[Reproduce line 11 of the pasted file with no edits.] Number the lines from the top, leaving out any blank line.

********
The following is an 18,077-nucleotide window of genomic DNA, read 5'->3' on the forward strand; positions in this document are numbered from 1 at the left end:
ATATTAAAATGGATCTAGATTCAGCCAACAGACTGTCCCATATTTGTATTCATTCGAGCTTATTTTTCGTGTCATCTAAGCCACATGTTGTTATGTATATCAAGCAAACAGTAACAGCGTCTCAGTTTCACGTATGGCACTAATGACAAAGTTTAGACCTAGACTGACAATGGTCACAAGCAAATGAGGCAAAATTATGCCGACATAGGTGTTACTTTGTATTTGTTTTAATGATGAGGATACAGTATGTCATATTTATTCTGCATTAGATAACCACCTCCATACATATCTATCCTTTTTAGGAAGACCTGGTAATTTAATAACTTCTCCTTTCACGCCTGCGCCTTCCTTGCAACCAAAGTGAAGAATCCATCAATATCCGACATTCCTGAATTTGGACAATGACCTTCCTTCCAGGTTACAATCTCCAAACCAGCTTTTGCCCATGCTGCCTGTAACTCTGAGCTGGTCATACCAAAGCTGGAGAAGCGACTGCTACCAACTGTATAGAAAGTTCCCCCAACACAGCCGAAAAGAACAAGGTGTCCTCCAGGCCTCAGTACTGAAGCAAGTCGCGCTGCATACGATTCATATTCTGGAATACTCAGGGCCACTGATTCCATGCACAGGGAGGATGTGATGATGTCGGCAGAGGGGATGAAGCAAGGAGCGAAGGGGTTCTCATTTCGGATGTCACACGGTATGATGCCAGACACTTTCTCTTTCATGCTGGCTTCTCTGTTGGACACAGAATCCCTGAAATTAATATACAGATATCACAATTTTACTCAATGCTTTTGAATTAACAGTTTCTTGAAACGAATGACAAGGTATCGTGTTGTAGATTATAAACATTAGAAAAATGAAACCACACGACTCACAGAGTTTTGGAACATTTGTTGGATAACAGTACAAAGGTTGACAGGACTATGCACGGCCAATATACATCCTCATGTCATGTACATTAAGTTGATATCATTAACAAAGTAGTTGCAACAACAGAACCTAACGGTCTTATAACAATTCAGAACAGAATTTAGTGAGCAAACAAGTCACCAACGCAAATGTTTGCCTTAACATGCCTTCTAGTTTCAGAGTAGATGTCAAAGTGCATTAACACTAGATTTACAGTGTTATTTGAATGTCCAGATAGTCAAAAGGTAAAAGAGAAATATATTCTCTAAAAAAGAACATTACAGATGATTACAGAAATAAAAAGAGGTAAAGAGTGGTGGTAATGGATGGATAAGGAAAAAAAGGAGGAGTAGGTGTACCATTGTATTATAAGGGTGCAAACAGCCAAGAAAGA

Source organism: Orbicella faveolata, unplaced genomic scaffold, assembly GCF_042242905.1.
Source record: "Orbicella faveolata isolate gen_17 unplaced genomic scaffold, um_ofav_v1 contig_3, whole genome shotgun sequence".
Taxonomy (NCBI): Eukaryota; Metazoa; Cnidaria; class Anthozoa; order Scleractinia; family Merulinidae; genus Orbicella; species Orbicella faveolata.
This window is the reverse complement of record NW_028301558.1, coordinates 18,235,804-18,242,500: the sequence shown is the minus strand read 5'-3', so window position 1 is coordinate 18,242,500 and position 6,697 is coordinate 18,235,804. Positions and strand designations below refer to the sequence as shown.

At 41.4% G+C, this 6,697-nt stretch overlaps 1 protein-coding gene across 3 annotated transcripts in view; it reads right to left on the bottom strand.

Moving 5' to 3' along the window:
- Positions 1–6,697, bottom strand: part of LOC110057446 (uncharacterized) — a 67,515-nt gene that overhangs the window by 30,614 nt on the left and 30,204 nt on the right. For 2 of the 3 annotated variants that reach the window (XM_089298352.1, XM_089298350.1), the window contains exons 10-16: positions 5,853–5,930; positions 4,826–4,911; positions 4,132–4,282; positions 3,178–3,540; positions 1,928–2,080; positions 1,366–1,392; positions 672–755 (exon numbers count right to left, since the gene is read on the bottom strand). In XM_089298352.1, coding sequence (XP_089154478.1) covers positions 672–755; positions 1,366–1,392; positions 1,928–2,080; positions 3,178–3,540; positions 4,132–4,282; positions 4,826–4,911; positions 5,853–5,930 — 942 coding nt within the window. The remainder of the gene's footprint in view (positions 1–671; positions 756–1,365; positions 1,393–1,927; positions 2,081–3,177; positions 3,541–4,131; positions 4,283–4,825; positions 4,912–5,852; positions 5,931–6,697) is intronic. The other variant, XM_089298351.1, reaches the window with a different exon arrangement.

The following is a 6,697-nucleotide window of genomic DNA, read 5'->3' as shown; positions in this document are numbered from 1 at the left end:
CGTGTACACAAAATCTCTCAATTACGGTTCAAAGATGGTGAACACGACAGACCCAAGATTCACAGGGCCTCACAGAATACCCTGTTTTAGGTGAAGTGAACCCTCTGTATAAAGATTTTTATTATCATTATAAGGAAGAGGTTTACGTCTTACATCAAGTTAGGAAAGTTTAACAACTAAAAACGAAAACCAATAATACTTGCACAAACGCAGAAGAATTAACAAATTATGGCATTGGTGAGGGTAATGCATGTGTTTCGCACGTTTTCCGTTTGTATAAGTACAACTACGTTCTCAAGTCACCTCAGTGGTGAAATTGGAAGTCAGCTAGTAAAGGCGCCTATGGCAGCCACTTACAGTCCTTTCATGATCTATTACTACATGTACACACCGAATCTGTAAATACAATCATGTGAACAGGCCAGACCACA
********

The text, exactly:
CGTGTACACAAAATCTCTCAATTACGGTTCAAAGATGGTGAACACGACAGACCCAAGATTCACAGGGCCTCACAGAATACCCTGTTTTAGGTGAAGTGAACCCTCTGTATAAAGATTTTTATTATCATTATAAGGAAGAGGTTTACGTCTTACATCAAGTTAGGAAAGTTTAACAACTAAAAACGAAAACCAATAATACTTGCACAAACGCAGAAGAATTAACAAATTATGGCATTGGTGAGGGTAATGCATGTGTTTCGCACGTTTTCCGTTTGTATAAGTACAACTACGTTCTCAAGTCACCTCAGTGGTGAAATTGGAAGTCAGCTAGTAAAGGCGCCTATGGCAGCCACTTACAGTCCTTTCATGATCTATTACTACATGTACACACCGAATCTGTAAATACAATCATGTGAACAGGCCAGACCACA